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This is a story about medical records. Boring, right? Charts and documentation and, gah, as long as we’re on the subject of medication, just give me an Ambien, would you? Before you swill it, just understand: This is also a story about a misguided plan, a story about twisted ethics, a story about missed opportunity and, more than anything, a story about the burgeoning information wars burbling inside Major League Baseball and once again roiling its foundation.
On Thursday afternoon, MLB suspended San Diego Padres general manager A.J. Preller for 30 days, one of the harshest penalties ever handed to a sitting GM. It was also a dainty slap on the wrist. Because what the Padres did, under Preller’s purview, was disturb a fundamental piece of the game and ignore a rule as sacrosanct as any.
Romanticized though deceit may be in baseball, teams have their line, and it is medical records. Ballclubs lose more than half a billion dollars every year to injuries, and they have zero insight into the true health of those outside their organization. So it isn’t just a desire for other teams to share a player’s full medical history – down to the very last Celebrex he popped – when discussing a trade. It is an expectation, absolute and without compromise.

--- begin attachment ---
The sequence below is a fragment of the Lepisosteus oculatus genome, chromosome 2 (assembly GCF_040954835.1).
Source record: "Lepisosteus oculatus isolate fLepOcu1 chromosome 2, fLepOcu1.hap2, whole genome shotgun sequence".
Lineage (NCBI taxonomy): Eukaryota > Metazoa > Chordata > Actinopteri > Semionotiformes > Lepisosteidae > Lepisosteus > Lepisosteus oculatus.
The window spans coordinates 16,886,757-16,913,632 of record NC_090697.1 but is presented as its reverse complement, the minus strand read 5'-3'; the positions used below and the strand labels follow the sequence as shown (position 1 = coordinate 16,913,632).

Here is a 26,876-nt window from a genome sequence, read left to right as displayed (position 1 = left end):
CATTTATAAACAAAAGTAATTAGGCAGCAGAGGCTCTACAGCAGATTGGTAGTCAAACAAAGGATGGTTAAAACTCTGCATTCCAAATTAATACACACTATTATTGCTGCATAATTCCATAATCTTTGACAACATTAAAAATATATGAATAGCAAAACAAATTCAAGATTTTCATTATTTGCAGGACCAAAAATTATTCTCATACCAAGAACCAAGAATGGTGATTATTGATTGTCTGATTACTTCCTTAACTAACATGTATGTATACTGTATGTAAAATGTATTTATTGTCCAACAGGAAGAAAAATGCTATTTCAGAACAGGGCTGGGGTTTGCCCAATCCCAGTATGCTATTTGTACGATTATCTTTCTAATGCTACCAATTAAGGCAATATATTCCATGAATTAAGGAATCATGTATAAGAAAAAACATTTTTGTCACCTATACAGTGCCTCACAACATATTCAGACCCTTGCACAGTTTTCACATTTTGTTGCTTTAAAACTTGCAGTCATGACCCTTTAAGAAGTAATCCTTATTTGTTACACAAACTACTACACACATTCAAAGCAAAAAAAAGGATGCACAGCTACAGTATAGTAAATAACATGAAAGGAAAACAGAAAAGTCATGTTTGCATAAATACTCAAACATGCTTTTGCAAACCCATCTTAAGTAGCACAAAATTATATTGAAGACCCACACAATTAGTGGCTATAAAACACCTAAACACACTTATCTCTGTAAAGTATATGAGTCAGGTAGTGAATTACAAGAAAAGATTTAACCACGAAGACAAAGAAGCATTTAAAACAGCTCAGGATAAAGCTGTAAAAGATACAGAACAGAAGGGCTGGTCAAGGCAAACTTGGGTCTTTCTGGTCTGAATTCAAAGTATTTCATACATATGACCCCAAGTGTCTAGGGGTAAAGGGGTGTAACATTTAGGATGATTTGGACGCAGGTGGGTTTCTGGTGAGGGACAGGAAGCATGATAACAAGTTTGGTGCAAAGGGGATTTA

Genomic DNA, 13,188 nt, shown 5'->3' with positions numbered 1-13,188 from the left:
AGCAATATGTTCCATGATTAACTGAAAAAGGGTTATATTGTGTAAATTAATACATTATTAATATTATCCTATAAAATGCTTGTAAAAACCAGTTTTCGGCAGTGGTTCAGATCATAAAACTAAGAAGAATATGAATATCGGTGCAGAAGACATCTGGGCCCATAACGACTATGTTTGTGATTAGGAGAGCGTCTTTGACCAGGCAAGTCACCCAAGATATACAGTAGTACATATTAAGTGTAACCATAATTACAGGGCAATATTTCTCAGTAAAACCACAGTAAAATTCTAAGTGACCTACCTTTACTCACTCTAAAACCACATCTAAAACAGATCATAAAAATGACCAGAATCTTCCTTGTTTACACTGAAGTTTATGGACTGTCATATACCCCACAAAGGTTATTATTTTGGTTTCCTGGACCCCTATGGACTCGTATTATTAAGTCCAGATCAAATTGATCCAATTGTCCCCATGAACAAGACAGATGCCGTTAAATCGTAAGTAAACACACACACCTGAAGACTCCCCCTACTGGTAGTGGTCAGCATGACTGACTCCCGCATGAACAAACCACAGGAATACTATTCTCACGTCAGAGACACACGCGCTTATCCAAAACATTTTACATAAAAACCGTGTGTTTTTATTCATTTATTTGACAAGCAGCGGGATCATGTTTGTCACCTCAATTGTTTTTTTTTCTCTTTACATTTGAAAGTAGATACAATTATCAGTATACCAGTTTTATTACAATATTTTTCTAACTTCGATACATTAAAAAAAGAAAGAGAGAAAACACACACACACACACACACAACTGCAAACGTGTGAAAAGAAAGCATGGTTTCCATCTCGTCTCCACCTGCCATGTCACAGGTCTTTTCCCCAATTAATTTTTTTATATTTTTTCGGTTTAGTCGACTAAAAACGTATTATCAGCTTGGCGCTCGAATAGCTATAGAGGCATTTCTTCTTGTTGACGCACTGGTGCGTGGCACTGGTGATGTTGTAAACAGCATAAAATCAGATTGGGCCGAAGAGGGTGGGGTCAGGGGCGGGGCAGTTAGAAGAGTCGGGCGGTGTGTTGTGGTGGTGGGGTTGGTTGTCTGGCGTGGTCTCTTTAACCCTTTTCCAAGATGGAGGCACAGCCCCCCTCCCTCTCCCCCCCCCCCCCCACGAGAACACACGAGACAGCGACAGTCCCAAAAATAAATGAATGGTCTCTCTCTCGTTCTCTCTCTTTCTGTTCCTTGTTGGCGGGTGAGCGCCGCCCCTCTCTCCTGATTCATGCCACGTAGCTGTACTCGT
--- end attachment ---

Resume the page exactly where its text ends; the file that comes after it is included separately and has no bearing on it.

The Padres, two league sources confirmed to Yahoo Sports, routinely withheld pertinent medical information from trade partners this July. The most disturbing part of the ESPN report that alleged the Padres designed a system in which medical records of players would fall into two distinct buckets – one to share with other teams and another, with far more details, for internal use – was the impetus behind it: Obscure the true nature of players’ health to gain an advantage in trades.
One case, with pitcher Colin Rea, was egregious enough that the Padres took him back even after he hurt his ulnar collateral ligament, an injury that could eventually lead to Tommy John surgery, returning prospect Luis Castillo to the Miami Marlins. Another, with pitcher Drew Pomeranz going to Boston for top prospect Anderson Espinoza, birthed the investigation that led to Preller’s suspension. There were other cases, too, in which the Padres only included the information of a player’s treatment when on the disabled list, according to ESPN. Routine maintenance – like the use of powerful anti-inflammatories – was withheld, to be revealed only when the traded players informed their new athletic trainers of their history.
This violation wasn’t nearly as titillating as the last battleground of the game’s info wars, which led to a federal prison sentence of nearly four years. In July, just four days after the Pomeranz trade, former St. Louis Cardinals scouting director Chris Correa pleaded guilty to illegally breaking into the Houston Astros’ proprietary database and accessing information. Inside the game, front offices fretted at the rapid evolution from a game with too little information to one saturated with it to one where its value was so apparent it incited federal crimes.